Pros: attractive people often shedding clothes
Cons: underdeveloped characters and plot, inadequately lit
I think that the Brazilian riverboat movie "Cidade Baixa" (Lower City, 2005) intended to say something about race and sexuality, but that director Sérgio Machado and his co-writer Beto Villares could not decide what it was they wanted to say. Or at least how to say it.
Friends since childhood, the dark-skinned Deco (Lázaro Ramos) and lighter-skinned Naldinho (Wagner Moura) co-own a boat and are content with the lot until they rescue and are bewitched by battered prostitute Karinna (Alice Braga, City of God). Which one will she choose? Wait, is the choice hers in a society governed by machismo? The men fight it out. There is also a cockfight to the death between a black rooster and a white one, with an enthusiastic audience. Subtle, eh?
Although sometimes underlit— shot with hand-held camera under "natural light" often at night— Toca Seabra's cinematography shows the tough, gritty underworld of Salvador, Bahia, the bars and streets in which the characters live and screw (do I mean love?) The "natural light" is sometimes neon, sometimes strobe, and sometimes nothing discernible.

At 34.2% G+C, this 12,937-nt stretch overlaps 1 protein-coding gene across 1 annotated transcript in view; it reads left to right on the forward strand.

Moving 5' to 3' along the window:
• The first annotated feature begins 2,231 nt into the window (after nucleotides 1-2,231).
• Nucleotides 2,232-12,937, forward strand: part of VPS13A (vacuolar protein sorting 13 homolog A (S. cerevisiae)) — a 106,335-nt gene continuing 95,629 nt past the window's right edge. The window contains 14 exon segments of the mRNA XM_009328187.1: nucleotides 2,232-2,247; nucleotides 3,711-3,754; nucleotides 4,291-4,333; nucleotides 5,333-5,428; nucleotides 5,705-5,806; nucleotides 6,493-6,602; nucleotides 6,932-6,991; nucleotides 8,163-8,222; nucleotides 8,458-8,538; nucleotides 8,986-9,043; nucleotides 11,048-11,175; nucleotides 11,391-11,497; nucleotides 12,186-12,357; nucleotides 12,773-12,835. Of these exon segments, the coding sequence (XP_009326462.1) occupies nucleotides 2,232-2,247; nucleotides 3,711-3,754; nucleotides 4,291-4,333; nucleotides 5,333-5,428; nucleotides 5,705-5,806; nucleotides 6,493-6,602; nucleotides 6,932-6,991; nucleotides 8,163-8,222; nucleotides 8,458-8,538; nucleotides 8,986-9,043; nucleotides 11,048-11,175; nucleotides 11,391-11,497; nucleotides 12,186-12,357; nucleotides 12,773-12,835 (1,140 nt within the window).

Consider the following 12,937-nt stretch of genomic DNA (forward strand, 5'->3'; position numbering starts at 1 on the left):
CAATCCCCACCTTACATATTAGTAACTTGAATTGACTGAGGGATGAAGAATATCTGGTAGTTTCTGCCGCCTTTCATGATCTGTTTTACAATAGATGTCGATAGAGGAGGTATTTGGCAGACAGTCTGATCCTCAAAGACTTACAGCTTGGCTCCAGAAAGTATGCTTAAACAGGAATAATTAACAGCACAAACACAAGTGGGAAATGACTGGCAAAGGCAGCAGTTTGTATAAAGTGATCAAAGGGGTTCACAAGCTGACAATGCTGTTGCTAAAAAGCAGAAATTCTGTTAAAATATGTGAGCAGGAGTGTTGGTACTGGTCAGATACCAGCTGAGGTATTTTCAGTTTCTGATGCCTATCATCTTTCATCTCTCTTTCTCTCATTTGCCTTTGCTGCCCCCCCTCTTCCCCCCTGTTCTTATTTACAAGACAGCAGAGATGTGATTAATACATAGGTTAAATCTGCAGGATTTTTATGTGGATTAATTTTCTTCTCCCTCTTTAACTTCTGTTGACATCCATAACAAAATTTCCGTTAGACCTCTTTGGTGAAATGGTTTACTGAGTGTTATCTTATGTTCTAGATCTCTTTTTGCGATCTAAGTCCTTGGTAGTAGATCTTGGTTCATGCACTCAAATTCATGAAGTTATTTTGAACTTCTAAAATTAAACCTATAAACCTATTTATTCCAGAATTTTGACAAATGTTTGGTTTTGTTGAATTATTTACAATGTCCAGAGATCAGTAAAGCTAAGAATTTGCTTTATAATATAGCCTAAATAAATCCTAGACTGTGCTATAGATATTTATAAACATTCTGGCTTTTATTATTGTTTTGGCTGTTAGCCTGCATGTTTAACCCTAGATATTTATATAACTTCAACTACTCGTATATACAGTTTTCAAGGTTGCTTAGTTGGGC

The three leads throb, but the movie has nothing to add to the "eternal triangle" story except Bahia locations. There is a robbery subplot that is uneasily grafted onto the triangle story. Any homoeroticism in the Deco-Naldinho relationship is invisible to the audience and unrecognized by them. They fight over Karinna, but it is not clear to me that she is going to stay, that is, that her coming between them may be temporary. That is to say that the ending is quite inconclusive.
I streamed the movie off Netflix.com, so I have not seen the theatrical trailer which is the only DVD bonus features and am not sure about the audio quality of a physical DVD. I like the music
The movie was produced by Walter Salles, director of "Central Station", on which Sérgio Machado served as his assistant. (and "The Motorcycle Diaries").